Brian Rudman is a NZ Herald feature writer and columnist.

Brian Rudman: 'Legacy' toilets - it's a Shore thing


On Monday, I noted yet again how mean and insular North Shore City is when it comes to sharing the cost of regional amenities such as the Auckland Philharmonia Orchestra and the Auckland Regional Rescue Helicopter. Incredibly, they still don't seem to get it.

Days after throwing into turmoil this year's funding for 10 regional amenities, North Shore City councillors don't seem the slightest bit embarrassed about expecting the rest of us to prop up their crumbling wharves.

Wharves for which, by their own admission, there has been "no budget provision for repairs and maintenance" since they acquired them, one in 2002, the other in 2006.

The 80-year-old Victoria Wharf and the newer adjacent Devonport Wharf are estimated to need upwards of $15 million in urgent upkeep. But instead of setting money aside for this, North Shore City plans to hand them over to the Super City organisation on November 1 "as is". To hide their blushes, and the wharves' decay, councillors will spend a paltry $140,000 on a cosmetic tart-up.

Councillor Dianne Hale told my colleague Wayne Thompson that a working party had decided it was best left to the new council to see to needed multimillion-dollar improvements.

She said, "Clearly the [North Shore] council was not going to have the money to preserve it and it was pointless to do a patch-up in that harsh environment."

In other words, leave it to the suckers across the rest of the isthmus to pay for the maintenance North Shore has deferred for so long.

Of course if we were to be picky, the city engineered a windfall of around $14 million for itself this year which would have been perfect for the job.

Just over a month ago, North Shore sold its former Albany works depot for more than $10 million. The property was owned by the city's trading organisation North Shore City Holdings Ltd, which also happened to have a $3 million surplus just waiting for a new home as well.

The depot had been leased out for years, but councillors decided to sell it off quickly before amalgamation with the rest of Auckland, so the loot could be sprayed around North Shore in a parochial lolly-scramble and not have to be shared.

Mayor Andrew Williams referred to the "good geographical spread of legacy projects across the Shore" that the windfall would fund. It must be the first time new public toilets - one each in Rosedale Park, Eskdale Reserve and Sunnynook Reserve, for $1.5 million - have been called legacy projects.

Mind you, given Mr Williams' recent adventures with a tree, you can see why he might see public urinals as the stuff of history. It seems only right he be called in to christen them.

Other urgent "legacy" projects are resanding at Little Shoal Bay, shifting a Takapuna visitors' centre and ticketing improvements at North Harbour Stadium.

All worthy projects, no doubt, but as historic Victoria Wharf is so unsafe that vehicles have been banned from it, shouldn't it have been a higher priority project.

Still, why bother when you can have your cake and eat it too. Spend up large on frippery, knowing that with amalgamation you can drop the crumbling heritage wharves into the laps of greater Auckland, then scream blue murder if the rest of us don't stop them collapsing into the sea.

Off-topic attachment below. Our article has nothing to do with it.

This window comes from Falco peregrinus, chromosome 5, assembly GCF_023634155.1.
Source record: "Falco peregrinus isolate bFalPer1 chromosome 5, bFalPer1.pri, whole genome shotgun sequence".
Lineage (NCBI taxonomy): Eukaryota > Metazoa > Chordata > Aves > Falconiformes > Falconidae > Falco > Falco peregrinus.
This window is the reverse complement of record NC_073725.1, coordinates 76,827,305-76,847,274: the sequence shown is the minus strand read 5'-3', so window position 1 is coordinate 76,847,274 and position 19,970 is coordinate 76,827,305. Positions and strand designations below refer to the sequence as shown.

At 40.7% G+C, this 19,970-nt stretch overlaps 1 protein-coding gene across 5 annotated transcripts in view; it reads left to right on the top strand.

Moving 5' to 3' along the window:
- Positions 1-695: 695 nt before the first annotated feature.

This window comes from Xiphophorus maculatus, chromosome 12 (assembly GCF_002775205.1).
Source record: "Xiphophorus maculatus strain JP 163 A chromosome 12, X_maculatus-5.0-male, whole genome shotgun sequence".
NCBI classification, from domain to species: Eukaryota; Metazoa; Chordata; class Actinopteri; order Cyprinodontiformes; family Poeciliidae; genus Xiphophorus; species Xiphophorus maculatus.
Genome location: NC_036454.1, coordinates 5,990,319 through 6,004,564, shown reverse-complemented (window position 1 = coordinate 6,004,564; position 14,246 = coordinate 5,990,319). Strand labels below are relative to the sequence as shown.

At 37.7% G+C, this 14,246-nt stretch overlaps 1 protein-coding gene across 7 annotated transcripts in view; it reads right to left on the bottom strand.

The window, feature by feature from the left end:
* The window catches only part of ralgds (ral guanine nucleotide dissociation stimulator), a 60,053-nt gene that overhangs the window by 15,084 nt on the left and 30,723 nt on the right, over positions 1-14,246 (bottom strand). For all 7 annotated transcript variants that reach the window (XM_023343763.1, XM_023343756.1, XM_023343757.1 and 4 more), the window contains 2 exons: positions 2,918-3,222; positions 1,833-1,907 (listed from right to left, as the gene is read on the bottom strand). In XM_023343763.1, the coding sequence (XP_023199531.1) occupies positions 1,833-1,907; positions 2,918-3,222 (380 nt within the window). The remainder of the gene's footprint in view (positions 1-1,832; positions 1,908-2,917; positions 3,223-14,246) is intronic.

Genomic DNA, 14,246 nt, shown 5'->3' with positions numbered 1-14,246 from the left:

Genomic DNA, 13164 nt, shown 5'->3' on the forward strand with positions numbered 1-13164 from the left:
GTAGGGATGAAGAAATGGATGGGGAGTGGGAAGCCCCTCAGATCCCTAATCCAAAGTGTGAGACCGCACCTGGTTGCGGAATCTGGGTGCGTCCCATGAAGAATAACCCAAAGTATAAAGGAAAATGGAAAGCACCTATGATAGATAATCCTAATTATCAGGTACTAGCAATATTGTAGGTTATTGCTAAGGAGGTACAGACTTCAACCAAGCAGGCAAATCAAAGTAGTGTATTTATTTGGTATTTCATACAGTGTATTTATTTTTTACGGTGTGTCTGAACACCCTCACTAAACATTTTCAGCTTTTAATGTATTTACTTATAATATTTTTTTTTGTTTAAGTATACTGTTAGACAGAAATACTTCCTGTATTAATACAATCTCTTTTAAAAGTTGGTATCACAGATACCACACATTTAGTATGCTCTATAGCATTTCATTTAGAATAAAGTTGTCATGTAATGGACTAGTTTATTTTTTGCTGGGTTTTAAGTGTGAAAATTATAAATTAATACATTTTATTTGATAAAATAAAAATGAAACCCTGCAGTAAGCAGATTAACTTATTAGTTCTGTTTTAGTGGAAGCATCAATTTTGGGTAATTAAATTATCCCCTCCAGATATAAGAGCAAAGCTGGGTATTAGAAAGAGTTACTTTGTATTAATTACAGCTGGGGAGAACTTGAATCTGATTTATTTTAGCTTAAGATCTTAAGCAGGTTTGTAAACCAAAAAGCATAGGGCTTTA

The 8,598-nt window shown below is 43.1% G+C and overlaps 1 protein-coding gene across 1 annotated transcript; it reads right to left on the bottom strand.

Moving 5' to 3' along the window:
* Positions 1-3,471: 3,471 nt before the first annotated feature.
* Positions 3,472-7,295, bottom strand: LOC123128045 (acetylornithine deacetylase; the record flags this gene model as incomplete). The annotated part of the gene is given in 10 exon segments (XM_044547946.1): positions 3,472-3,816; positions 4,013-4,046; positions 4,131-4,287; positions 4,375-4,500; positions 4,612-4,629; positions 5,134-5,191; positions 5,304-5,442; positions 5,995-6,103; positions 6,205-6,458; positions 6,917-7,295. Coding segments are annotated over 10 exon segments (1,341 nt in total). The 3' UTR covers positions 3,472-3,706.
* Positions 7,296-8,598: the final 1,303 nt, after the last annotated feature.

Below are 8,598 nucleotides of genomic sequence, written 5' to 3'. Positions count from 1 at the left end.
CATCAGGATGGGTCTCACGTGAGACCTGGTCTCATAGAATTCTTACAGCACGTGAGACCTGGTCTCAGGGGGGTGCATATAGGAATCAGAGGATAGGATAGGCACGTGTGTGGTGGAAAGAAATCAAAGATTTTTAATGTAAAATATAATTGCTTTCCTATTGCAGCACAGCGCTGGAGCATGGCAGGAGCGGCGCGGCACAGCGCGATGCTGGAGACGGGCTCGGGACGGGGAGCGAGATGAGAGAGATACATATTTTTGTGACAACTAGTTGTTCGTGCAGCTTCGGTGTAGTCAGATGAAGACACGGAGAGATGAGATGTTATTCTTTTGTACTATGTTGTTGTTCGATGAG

The irony is that in 2002, parochial-minded North Shore City refused to join the rest of the region and put all the inner-harbour ferry wharves into regional ownership under the Auckland Regional Transport Network.

They were then owned by Ports of Auckland. North Shore insisted on owning not only Victoria Wharf, but those at Stanley Bay, Northcote Pt and Birkenhead.

The rest of the region not only accepted this stonewalling, but handed over $2.04 million from the regional "bank", Infrastructure Auckland, so North Shore got the wharves free.

North Shore didn't trust the rest of us to look after their wharf infrastructure. The neglect that has ensued makes such paranoia something of a sick joke. In 2006, North Shore paid $2.9 million to a private owner to add Devonport Wharf to its collection. Since then it has fared no better than its old neighbour.

As an Aucklander, I find it a relief these two wharves will soon be in regional custody. Much longer with their present owner and they'd have gone glug glug down into the slimy deeps.

- NZ Herald

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Brian Rudman is a NZ Herald feature writer and columnist.

Brian Rudman's first news story was for Auckland University student paper Outspoke, exposing an SIS spy on campus during the heady days of the Vietnam War. It resulted in a Commission of Inquiry and an award for student journalist of the year. A stint editing the Labour Party's start-up Auckland newspaper NZ Statesman followed. Rudman decided journalism was the career for him, but the NZ Herald and Auckland Star thought otherwise when he came job-hunting. After a year on the "hippy trail" overland to London, he spent four years on Fleet St with various British provincial papers. He then joined the Auckland Star, winning the Dulux Journalist of the Year award for coverage of the 1976 Dawn Raids against Polynesian overstayers. He has also worked on the NZ Listener, Auckland Sun, and since 1996, for the NZ Herald as feature writer and columnist. He has a BA in History and Politics.

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